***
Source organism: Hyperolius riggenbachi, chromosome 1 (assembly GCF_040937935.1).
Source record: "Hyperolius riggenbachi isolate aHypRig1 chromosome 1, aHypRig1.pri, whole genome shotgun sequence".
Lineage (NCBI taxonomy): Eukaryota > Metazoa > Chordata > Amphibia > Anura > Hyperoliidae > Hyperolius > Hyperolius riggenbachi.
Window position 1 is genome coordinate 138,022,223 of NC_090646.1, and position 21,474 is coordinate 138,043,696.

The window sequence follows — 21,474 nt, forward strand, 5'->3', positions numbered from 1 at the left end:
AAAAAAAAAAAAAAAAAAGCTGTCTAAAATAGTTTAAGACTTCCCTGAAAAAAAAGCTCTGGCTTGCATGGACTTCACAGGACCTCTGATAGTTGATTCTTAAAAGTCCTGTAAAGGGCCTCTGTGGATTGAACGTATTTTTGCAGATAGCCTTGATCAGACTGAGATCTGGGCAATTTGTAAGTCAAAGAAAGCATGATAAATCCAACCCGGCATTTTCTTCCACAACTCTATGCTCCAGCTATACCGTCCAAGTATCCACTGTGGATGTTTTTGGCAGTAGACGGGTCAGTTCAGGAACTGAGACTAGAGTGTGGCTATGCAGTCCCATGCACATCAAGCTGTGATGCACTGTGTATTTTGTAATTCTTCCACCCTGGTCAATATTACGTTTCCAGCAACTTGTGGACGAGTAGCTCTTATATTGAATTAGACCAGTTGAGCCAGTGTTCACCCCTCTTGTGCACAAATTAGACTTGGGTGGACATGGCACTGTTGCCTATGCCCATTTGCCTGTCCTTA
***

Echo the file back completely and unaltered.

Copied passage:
Source organism: Hyperolius riggenbachi, chromosome 1 (assembly GCF_040937935.1).
Source record: "Hyperolius riggenbachi isolate aHypRig1 chromosome 1, aHypRig1.pri, whole genome shotgun sequence".
Lineage (NCBI taxonomy): Eukaryota > Metazoa > Chordata > Amphibia > Anura > Hyperoliidae > Hyperolius > Hyperolius riggenbachi.
Window position 1 is genome coordinate 138,022,223 of NC_090646.1, and position 21,474 is coordinate 138,043,696.

The window sequence follows — 21,474 nt, forward strand, 5'->3', positions numbered from 1 at the left end:
AAAAAAAAAAAAAAAAAAGCTGTCTAAAATAGTTTAAGACTTCCCTGAAAAAAAAGCTCTGGCTTGCATGGACTTCACAGGACCTCTGATAGTTGATTCTTAAAAGTCCTGTAAAGGGCCTCTGTGGATTGAACGTATTTTTGCAGATAGCCTTGATCAGACTGAGATCTGGGCAATTTGTAAGTCAAAGAAAGCATGATAAATCCAACCCGGCATTTTCTTCCACAACTCTATGCTCCAGCTATACCGTCCAAGTATCCACTGTGGATGTTTTTGGCAGTAGACGGGTCAGTTCAGGAACTGAGACTAGAGTGTGGCTATGCAGTCCCATGCACATCAAGCTGTGATGCACTGTGTATTTTGTAATTCTTCCACCCTGGTCAATATTACGTTTCCAGCAACTTGTGGACGAGTAGCTCTTATATTGAATTAGACCAGTTGAGCCAGTGTTCACCCCTCTTGTGCACAAATTAGACTTGGGTGGACATGGCACTGTTGCCTATGCCCATTTGCCTGTCCTTA